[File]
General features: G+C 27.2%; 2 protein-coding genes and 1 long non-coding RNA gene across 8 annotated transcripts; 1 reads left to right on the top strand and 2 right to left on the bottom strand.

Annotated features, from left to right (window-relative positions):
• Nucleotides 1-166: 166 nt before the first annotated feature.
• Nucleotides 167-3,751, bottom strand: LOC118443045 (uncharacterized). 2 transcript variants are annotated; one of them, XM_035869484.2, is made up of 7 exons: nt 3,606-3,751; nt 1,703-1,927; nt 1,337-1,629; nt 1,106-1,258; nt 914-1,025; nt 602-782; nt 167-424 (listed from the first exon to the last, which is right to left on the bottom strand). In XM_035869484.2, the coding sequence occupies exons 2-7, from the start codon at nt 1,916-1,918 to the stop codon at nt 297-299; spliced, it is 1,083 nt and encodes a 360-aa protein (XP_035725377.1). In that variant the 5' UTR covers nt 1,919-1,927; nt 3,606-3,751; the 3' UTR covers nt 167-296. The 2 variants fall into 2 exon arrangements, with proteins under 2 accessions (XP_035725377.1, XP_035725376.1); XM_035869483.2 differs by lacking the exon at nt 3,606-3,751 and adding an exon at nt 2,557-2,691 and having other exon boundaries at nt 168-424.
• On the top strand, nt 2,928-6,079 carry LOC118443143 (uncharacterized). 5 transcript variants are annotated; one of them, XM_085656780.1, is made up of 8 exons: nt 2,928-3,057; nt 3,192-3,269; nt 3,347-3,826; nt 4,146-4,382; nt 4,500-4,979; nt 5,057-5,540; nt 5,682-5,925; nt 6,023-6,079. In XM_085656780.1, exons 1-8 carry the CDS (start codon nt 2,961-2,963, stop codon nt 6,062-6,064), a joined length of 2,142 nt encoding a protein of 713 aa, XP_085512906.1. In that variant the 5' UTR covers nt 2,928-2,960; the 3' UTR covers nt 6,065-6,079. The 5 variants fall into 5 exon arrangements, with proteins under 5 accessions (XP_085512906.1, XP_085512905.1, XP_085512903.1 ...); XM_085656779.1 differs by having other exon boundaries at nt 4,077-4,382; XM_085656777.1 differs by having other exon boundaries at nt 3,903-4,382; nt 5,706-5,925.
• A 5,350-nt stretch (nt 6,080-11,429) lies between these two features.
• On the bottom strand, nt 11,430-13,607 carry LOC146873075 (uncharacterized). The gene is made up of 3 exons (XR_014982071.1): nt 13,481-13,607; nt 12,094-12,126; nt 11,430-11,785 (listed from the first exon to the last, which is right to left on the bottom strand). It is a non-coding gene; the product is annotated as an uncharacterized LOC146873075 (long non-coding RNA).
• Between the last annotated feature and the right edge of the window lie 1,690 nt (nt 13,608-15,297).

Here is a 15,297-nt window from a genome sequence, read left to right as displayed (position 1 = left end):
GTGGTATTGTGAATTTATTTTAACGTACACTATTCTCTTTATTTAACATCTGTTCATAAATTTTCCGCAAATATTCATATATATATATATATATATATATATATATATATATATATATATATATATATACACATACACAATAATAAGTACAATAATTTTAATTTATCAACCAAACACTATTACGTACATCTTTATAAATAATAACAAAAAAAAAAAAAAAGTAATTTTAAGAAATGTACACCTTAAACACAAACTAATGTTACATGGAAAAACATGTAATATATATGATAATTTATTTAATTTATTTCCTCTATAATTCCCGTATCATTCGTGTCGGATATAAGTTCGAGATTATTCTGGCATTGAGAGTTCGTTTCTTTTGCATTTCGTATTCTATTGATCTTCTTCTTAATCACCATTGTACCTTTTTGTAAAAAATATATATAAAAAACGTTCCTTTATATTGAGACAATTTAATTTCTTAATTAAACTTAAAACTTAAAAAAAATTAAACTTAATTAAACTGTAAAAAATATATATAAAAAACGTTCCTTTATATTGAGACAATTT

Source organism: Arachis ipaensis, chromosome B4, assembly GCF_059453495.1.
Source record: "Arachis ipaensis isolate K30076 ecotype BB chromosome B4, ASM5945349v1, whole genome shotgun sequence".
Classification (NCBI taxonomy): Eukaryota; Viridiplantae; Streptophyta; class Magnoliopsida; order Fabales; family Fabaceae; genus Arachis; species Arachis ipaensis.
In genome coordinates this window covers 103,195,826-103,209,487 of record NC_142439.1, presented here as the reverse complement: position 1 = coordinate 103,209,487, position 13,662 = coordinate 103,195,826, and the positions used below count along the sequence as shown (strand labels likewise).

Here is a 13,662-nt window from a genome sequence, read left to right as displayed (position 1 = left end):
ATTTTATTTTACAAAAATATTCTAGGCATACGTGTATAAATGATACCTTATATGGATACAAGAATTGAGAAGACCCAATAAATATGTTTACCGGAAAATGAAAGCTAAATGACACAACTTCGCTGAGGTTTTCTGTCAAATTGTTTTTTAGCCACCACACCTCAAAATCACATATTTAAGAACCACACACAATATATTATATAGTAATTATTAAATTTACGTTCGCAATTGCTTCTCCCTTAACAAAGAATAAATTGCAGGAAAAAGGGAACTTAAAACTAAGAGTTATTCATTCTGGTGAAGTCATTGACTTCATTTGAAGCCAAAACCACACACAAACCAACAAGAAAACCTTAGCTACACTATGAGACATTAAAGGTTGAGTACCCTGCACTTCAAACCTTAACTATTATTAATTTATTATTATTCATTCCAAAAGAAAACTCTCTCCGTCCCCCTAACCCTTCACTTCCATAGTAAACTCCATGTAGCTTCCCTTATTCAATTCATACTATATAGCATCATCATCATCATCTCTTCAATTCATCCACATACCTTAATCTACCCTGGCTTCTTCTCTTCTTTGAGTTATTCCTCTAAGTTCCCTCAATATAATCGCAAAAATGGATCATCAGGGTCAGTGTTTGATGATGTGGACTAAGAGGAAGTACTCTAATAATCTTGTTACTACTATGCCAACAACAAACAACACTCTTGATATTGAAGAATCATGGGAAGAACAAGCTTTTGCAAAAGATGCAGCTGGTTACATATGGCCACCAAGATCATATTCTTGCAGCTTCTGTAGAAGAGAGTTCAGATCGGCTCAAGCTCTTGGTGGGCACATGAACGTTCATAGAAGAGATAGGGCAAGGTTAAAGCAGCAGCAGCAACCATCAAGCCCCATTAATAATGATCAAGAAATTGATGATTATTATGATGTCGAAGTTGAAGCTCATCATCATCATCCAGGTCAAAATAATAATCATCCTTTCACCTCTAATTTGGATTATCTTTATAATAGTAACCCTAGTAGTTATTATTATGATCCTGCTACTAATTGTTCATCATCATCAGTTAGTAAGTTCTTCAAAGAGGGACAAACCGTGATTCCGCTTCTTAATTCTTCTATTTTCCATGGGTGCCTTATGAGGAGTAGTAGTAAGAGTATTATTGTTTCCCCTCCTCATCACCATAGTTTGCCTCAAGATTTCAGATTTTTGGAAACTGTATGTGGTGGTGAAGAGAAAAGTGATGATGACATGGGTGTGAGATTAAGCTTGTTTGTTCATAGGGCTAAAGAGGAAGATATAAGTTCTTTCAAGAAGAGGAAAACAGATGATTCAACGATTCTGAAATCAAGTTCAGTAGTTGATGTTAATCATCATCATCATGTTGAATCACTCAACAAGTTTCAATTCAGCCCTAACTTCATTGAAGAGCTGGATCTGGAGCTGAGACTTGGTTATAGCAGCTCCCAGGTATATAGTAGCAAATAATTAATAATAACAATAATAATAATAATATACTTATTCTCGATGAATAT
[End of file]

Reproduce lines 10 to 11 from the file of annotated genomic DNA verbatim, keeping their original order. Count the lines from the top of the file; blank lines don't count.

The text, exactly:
GTGGTATTGTGAATTTATTTTAACGTACACTATTCTCTTTATTTAACATCTGTTCATAAATTTTCCGCAAATATTCATATATATATATATATATATATATATATATATATATATATATATATATATATACACATACACAATAATAAGTACAATAATTTTAATTTATCAACCAAACACTATTACGTACATCTTTATAAATAATAACAAAAAAAAAAAAAAAGTAATTTTAAGAAATGTACACCTTAAACACAAACTAATGTTACATGGAAAAACATGTAATATATATGATAATTTATTTAATTTATTTCCTCTATAATTCCCGTATCATTCGTGTCGGATATAAGTTCGAGATTATTCTGGCATTGAGAGTTCGTTTCTTTTGCATTTCGTATTCTATTGATCTTCTTCTTAATCACCATTGTACCTTTTTGTAAAAAATATATATAAAAAACGTTCCTTTATATTGAGACAATTTAATTTCTTAATTAAACTTAAAACTTAAAAAAAATTAAACTTAATTAAACTGTAAAAAATATATATAAAAAACGTTCCTTTATATTGAGACAATTT

Source organism: Arachis ipaensis, chromosome B4, assembly GCF_059453495.1.